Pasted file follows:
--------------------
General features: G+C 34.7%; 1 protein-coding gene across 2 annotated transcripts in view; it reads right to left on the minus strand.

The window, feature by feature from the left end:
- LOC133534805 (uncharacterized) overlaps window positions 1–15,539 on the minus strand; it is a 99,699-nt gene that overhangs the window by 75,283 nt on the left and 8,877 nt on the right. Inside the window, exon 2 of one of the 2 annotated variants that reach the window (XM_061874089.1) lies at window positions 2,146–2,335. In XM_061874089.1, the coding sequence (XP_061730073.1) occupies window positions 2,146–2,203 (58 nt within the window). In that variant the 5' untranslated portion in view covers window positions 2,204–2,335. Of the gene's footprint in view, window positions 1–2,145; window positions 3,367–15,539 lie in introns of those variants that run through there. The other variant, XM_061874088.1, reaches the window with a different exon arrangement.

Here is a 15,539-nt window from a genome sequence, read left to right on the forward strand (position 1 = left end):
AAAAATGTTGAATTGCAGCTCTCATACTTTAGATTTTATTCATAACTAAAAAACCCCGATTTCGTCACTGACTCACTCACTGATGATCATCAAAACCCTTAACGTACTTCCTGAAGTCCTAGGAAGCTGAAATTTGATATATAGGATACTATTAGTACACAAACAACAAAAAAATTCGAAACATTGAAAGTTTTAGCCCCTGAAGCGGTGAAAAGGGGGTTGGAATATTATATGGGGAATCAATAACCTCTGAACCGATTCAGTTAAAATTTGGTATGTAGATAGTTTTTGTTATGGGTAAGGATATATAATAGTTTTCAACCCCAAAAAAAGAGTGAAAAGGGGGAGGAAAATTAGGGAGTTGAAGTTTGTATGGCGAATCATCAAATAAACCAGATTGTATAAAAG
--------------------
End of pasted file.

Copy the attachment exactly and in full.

General features: G+C 34.7%; 1 protein-coding gene across 2 annotated transcripts in view; it reads right to left on the minus strand.

The window, feature by feature from the left end:
- LOC133534805 (uncharacterized) overlaps window positions 1–15,539 on the minus strand; it is a 99,699-nt gene that overhangs the window by 75,283 nt on the left and 8,877 nt on the right. Inside the window, exon 2 of one of the 2 annotated variants that reach the window (XM_061874089.1) lies at window positions 2,146–2,335. In XM_061874089.1, the coding sequence (XP_061730073.1) occupies window positions 2,146–2,203 (58 nt within the window). In that variant the 5' untranslated portion in view covers window positions 2,204–2,335. Of the gene's footprint in view, window positions 1–2,145; window positions 3,367–15,539 lie in introns of those variants that run through there. The other variant, XM_061874088.1, reaches the window with a different exon arrangement.

Here is a 15,539-nt window from a genome sequence, read left to right on the forward strand (position 1 = left end):
AAAAATGTTGAATTGCAGCTCTCATACTTTAGATTTTATTCATAACTAAAAAACCCCGATTTCGTCACTGACTCACTCACTGATGATCATCAAAACCCTTAACGTACTTCCTGAAGTCCTAGGAAGCTGAAATTTGATATATAGGATACTATTAGTACACAAACAACAAAAAAATTCGAAACATTGAAAGTTTTAGCCCCTGAAGCGGTGAAAAGGGGGTTGGAATATTATATGGGGAATCAATAACCTCTGAACCGATTCAGTTAAAATTTGGTATGTAGATAGTTTTTGTTATGGGTAAGGATATATAATAGTTTTCAACCCCAAAAAAAGAGTGAAAAGGGGGAGGAAAATTAGGGAGTTGAAGTTTGTATGGCGAATCATCAAATAAACCAGATTGTATAAAAG